I’m unlikely to buy a private jet.
But I might consider a first-class train ticket to Southend now that I’m into this upper-class travel thing.
Just once a week, I’m sure I can manage that. Maybe I should just make it once a month so it doesn’t cost so much. No!!. Be strong Butcher!. You can afford once a week…
- You think you are not worth it? You know, you tell yourself your just not that kind of a person. That’s for the Kardashians of this world, not for you. You’re just one of the plebs. That world of luxury was never meant for you. STOP!! That’s why the Kardashians are the Kardashians. Whatever you think of them, they do not politely stand aside and let others through when the golden tickets are being handed out, they get in there and make sure the Universe knows that they deserve the good life, just like anyone else. And so should you. Even if it’s just in a small way.
- You think it’s a pointless exercise? You might be right. I don’t know. But there’s only one way to find out. Small steps of abundance. Little stepping stones of luxury you can walk on with your tippy toes. Why NOT try it? And at least your toes will look good.
- You really can’t afford it? I remember times when I didn’t have enough money to get to the end of the month. And that’s very real. I get that. Just try a tiny luxury. Really tiny. That’s probably what I’ll be doing to start with. I don’t think it really matters what it is, it’s just important that you do it, so that you tell your head something different from that message of scarcity you have been giving it for so long. Buy a £5 power lipstick and watch as your world doesn’t fall apart. Buy yourself a coffee from Monmouths rather than Greggs, just once a week. Tell yourself you CAN afford it. You are perfectly capable of earning the money you need. I mean, there are really stupid people who live lives of abundance, why shouldn’t you do the same, what with your biting wit and razer-sharp brain!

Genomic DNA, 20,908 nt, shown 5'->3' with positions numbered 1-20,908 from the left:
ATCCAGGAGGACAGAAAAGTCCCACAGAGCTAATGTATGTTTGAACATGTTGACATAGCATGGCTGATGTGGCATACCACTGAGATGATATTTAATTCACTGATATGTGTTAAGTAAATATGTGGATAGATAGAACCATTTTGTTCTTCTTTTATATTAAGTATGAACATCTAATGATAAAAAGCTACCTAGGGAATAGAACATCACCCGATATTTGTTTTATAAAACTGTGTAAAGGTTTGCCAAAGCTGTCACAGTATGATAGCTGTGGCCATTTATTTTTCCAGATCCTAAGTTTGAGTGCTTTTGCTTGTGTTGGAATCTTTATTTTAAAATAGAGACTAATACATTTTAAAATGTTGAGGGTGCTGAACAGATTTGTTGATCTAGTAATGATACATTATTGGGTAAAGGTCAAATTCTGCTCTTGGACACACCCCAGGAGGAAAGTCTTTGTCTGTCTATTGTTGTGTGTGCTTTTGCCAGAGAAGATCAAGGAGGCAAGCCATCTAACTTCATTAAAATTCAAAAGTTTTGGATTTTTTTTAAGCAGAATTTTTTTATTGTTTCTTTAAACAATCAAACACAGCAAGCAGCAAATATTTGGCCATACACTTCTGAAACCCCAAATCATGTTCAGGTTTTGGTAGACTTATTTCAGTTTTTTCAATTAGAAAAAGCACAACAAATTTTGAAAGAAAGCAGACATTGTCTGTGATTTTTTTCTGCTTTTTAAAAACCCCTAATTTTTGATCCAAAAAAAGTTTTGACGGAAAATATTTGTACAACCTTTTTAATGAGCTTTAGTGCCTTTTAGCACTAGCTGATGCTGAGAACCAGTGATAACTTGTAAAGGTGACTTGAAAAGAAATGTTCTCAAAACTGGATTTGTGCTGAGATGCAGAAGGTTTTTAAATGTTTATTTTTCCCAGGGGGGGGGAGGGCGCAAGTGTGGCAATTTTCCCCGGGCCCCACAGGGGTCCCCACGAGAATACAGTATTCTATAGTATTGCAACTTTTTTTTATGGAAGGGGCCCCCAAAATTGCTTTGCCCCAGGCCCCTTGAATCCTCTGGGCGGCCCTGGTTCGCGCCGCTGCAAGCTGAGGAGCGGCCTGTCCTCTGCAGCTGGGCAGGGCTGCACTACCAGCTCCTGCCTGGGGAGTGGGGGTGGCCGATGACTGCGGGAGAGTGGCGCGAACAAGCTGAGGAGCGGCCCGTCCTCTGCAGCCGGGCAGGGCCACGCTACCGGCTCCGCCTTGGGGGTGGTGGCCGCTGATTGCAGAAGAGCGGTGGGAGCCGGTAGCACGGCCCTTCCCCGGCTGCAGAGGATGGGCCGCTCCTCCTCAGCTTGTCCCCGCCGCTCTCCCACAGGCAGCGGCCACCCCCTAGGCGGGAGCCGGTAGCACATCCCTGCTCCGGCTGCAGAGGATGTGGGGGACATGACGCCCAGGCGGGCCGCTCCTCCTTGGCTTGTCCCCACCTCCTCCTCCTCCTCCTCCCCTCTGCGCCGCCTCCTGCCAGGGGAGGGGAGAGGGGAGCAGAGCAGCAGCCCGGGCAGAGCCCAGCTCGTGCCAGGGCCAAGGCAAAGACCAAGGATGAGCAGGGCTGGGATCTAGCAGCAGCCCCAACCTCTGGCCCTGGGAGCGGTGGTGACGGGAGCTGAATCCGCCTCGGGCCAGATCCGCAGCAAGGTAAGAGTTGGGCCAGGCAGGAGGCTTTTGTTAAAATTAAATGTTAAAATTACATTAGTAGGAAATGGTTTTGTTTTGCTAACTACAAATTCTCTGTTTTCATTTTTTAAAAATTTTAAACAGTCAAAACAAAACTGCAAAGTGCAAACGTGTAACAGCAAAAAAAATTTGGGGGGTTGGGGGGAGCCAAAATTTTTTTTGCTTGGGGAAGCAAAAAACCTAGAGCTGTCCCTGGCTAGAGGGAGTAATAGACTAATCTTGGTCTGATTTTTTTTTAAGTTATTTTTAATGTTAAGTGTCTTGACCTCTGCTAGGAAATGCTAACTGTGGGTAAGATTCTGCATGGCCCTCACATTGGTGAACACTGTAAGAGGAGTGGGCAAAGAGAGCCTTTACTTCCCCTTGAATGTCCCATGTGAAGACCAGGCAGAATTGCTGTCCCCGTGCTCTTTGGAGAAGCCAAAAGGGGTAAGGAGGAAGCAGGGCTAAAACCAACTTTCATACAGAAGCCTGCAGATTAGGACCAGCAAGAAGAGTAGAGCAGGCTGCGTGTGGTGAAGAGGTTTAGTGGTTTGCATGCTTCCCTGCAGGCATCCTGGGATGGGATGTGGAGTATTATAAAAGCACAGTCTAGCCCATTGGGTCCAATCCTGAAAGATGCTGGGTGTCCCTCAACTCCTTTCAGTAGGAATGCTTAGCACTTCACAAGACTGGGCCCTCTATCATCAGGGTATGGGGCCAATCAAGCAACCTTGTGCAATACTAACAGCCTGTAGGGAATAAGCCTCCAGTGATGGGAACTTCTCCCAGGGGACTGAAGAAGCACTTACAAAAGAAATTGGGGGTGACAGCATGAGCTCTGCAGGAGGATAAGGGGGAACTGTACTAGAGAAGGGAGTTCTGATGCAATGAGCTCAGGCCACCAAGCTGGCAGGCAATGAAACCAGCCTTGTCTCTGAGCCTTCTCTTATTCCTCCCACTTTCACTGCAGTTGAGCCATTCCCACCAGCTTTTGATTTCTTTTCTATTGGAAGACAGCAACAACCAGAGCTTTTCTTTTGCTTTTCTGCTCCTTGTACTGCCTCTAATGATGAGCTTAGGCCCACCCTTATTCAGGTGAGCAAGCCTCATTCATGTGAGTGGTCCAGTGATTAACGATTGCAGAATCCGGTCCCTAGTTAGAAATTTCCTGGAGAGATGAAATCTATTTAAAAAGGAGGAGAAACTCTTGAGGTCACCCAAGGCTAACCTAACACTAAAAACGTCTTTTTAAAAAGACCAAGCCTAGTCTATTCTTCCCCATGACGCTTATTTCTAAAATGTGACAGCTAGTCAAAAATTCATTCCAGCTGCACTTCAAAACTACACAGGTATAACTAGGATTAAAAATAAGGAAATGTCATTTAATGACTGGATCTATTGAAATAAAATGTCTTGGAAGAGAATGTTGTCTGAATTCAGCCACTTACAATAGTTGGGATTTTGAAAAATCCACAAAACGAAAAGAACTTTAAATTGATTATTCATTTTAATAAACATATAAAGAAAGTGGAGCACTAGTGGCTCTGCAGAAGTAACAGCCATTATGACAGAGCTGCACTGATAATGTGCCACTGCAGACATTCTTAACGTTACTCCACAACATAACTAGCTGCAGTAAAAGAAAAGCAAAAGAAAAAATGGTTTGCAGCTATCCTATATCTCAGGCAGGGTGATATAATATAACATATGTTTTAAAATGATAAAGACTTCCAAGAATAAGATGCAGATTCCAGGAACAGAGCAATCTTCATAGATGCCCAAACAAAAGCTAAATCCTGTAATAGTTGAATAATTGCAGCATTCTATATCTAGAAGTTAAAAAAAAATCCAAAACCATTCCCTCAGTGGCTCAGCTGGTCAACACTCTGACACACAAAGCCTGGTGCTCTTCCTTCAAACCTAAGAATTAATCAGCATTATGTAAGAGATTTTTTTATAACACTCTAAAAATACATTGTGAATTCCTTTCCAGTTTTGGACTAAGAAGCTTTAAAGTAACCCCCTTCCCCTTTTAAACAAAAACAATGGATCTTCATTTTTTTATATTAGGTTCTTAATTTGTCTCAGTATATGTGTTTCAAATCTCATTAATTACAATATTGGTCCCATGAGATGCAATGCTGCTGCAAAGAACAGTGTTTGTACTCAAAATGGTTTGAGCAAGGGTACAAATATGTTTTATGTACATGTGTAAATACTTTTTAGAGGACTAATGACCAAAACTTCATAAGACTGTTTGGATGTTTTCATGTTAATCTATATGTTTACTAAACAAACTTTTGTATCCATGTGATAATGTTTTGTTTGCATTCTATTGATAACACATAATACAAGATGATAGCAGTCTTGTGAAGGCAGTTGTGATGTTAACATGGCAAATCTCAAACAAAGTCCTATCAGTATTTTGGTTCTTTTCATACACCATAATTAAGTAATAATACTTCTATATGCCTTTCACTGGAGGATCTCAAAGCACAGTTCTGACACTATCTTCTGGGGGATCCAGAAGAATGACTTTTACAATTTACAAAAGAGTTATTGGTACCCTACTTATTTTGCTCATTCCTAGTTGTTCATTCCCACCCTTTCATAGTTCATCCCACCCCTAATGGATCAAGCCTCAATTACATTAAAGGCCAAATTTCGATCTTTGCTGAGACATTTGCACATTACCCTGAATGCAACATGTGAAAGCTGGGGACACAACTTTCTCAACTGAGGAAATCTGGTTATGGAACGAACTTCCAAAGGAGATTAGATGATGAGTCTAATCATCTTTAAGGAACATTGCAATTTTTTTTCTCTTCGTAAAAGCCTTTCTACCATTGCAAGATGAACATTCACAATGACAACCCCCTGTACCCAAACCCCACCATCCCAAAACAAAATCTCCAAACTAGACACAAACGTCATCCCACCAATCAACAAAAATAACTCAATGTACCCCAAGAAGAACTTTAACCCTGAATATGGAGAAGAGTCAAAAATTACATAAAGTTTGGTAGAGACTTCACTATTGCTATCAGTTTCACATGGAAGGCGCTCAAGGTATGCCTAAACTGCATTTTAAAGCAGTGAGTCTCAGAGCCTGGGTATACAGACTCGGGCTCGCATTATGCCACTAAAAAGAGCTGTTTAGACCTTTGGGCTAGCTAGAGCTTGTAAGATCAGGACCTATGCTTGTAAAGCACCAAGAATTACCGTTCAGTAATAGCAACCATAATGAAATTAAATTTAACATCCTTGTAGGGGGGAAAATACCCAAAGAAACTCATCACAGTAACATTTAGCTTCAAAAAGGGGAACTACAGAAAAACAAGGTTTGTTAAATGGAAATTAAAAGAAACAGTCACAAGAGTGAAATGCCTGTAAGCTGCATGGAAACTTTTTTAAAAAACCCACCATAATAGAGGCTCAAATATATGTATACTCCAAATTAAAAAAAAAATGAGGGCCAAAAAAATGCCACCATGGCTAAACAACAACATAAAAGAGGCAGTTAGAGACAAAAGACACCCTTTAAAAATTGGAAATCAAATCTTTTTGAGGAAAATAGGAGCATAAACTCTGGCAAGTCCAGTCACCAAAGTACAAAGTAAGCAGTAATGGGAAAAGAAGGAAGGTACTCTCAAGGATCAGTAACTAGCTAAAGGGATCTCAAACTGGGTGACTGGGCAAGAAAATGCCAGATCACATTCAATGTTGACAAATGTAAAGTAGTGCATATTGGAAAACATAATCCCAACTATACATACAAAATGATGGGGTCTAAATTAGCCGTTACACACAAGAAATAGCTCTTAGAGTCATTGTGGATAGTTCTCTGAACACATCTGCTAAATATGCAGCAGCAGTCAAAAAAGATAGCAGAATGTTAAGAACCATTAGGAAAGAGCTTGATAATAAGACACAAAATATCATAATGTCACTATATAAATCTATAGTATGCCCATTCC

- You think this talk of abundance is a load of rubbish? Maybe. But how come there are people who seem to be able to make money over and over again, even if they lose it in between? Some people have the kind of brains where they expect good stuff to happen. And it does. It’s a miracle. and like I said, it’s worth a try.